Actually, in this instance, redirecting is a gerund, a verbal that ends in -ing and functions as a noun. You want the imperative form of the verb, which basically means you’re giving a direct instruction—redirect, rewrite, change, use, move, and the first word of every header in this post. Imperatives incite more action than nouns masquerading as verbs. That face you’re making right now is the same one my coworkers make on a regular basis when I wax grammatical in the office. I now return you to your regularly scheduled blog post.

Delegate SEO Audit Tasks

We’re all pretty well rounded Internet marketers at OSM, but we also have our individual areas of expertise, so rather than just one of us sitting down to tackle an entire audit, we work as a team. For example, while Rhea and Joe work on the more technical aspects of a site audit, Lisa may do a blog audit while I perform a site content evaluation, and then proof the final document before it goes to the client.

Not to impugn anyone’s skills, but if you’re auditing an 800-page site on your own, the probability of errors increases. That’s true of any complex task. Heck, even a 500-word blog post can benefit from an extra set of eyes. Because we work together on nearly every SEO audit we do, our clients can be assured they’re getting an outstanding product—in a fraction of the time it may take one person to cover the same amount of territory.

Delegating a few tasks may help you produce a better audit. And if your site is comprised of hundreds and hundreds of pages, you may want to consider the benefits of a team doing your SEO audit.

Ask Your Client for an Implementation Strategy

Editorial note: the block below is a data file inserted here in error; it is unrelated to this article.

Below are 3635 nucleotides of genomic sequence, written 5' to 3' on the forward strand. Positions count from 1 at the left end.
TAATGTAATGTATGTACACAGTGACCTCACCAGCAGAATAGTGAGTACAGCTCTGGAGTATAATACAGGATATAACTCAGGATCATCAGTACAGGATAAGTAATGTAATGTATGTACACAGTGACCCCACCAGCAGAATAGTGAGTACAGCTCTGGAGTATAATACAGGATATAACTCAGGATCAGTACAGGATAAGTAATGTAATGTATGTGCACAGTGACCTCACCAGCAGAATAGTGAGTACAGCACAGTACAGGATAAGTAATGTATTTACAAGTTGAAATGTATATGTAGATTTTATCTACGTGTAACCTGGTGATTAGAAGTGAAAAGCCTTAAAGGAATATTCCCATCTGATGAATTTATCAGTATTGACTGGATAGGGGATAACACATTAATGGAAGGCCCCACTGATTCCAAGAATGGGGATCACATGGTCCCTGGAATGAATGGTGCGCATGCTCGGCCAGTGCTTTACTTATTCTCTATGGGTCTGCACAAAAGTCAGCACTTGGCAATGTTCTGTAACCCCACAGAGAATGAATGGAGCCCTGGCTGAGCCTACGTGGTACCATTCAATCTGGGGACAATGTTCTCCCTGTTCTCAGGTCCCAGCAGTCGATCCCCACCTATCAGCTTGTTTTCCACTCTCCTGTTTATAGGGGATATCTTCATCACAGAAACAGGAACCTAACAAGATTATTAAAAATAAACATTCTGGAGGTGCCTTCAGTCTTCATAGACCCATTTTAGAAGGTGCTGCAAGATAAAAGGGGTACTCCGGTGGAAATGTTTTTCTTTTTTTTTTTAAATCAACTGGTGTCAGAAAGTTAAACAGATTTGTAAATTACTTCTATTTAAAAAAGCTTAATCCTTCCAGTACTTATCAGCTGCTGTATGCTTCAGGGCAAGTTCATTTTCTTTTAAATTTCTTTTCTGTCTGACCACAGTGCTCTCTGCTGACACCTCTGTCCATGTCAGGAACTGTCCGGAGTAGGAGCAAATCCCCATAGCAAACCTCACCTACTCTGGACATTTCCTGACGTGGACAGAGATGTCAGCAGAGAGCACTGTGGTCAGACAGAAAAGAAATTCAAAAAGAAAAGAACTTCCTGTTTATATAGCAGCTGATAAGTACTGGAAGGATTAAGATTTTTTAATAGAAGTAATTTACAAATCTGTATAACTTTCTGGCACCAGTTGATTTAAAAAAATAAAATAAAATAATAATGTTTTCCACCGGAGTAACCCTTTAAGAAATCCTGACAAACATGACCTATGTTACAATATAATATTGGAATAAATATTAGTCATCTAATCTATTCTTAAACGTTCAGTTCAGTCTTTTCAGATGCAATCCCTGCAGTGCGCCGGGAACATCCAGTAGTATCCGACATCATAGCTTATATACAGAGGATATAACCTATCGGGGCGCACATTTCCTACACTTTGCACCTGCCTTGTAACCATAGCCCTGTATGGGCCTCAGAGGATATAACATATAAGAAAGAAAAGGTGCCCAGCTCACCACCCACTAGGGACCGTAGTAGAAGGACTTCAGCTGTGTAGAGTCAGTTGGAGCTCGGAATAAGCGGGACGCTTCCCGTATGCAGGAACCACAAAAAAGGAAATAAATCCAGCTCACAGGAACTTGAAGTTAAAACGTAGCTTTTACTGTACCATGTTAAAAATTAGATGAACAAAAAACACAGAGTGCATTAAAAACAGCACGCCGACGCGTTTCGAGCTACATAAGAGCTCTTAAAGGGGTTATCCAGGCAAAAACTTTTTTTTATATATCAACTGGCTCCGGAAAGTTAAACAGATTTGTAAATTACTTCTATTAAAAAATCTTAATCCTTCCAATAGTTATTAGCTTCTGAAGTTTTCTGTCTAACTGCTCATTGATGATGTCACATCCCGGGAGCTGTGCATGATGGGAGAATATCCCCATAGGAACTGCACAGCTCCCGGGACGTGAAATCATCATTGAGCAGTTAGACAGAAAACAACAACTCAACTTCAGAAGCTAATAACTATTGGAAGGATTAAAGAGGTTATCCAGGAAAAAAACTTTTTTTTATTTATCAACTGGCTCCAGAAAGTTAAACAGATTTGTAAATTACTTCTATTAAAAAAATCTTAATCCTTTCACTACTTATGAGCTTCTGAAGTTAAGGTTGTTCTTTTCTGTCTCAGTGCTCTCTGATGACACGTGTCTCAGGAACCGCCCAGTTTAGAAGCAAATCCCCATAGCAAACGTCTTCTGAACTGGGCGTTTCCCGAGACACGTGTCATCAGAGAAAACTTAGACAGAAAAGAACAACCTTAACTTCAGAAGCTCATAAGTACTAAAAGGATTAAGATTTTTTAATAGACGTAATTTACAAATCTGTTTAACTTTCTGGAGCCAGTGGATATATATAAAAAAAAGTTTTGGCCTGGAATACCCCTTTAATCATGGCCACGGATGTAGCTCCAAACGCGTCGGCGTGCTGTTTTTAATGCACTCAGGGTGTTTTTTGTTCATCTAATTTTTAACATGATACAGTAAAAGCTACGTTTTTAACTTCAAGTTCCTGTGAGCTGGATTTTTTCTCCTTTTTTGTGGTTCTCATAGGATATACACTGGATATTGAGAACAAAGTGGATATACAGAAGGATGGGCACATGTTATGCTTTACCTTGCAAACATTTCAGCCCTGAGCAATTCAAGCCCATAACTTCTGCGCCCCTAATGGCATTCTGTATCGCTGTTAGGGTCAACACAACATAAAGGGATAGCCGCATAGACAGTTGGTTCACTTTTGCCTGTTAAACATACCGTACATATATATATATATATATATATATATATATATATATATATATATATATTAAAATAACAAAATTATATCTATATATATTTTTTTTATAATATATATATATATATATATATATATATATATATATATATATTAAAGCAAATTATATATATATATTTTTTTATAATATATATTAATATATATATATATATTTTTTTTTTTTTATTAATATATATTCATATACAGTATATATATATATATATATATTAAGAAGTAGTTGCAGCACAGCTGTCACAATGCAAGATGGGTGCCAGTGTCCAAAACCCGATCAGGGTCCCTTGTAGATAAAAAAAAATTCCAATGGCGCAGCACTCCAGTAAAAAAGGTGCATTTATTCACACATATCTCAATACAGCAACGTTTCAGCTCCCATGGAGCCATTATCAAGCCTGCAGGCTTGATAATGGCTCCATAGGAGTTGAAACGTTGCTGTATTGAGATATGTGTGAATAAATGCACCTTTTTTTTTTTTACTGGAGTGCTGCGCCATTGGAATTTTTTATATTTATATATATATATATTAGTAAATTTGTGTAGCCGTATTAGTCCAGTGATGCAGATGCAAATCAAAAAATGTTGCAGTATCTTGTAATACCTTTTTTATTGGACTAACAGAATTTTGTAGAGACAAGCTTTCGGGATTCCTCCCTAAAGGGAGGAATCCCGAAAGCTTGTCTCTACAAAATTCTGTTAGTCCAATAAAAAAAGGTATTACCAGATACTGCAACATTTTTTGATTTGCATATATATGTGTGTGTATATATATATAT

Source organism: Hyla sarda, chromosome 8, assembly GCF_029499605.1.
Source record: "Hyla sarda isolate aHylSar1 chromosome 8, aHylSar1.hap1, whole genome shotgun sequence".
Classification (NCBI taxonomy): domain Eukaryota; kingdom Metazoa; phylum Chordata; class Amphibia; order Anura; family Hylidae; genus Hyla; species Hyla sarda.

One of the things that makes OSM unique is that our interaction with our clients doesn’t end when we hand them an SEO audit. We could just pocket their payment and move on to the next project, but instead we ask every client for an implementation strategy.

After our clients have had a chance to review their audits, we talk to them so they can address concerns, and ask questions. We also talk about what they’re going to do with the audit, and what their time frame for making changes is. Some clients are responsive—some aren’t. But by doing this, you go above and beyond for your clients, and help them get the most out of the information you provided in the audit.

Provide a Prioritization Checklist

You just handed your client a bunch of pages full of recommendations they need to implement to improve their site’s rankings. What are they going to do first? That’s the question every client asks upon receiving an SEO audit. Don’t wait for the question before you give the answer.

After talking to our clients about their implementation strategy, we provide them with prioritization checklists, also broken out by tasks that correlate to departments. The checklist gives an overview of the tasks we detailed throughout the audit, and puts them in implementation order with dependencies. What I mean by that is, some tasks must be completed before others can be started.

With the checklist, your client knows what they have to do, and in what order. It makes things easier on the client, and decreases the likelihood of mistakes you may have to go back and fix later, saving everyone time and money.

Out of all these tips, I think that last one is the most important one. An SEO audit takes a lot of time, energy, attention to detail, and caffeine. But once you’ve done your part, it really has to fall to the company to implement the strategies you lay out for them. Ultimately, they’re more familiar with their purpose than anyone. And whether you’re an individual SEO, or a small agency like us, your client will more likely have the internal resources necessary to make changes to their site. You held the bike for them while they pedaled. Now it’s time to let go and cheer them on.

We showed you ours; now you show us yours. What do you do to help your SEO audits get results?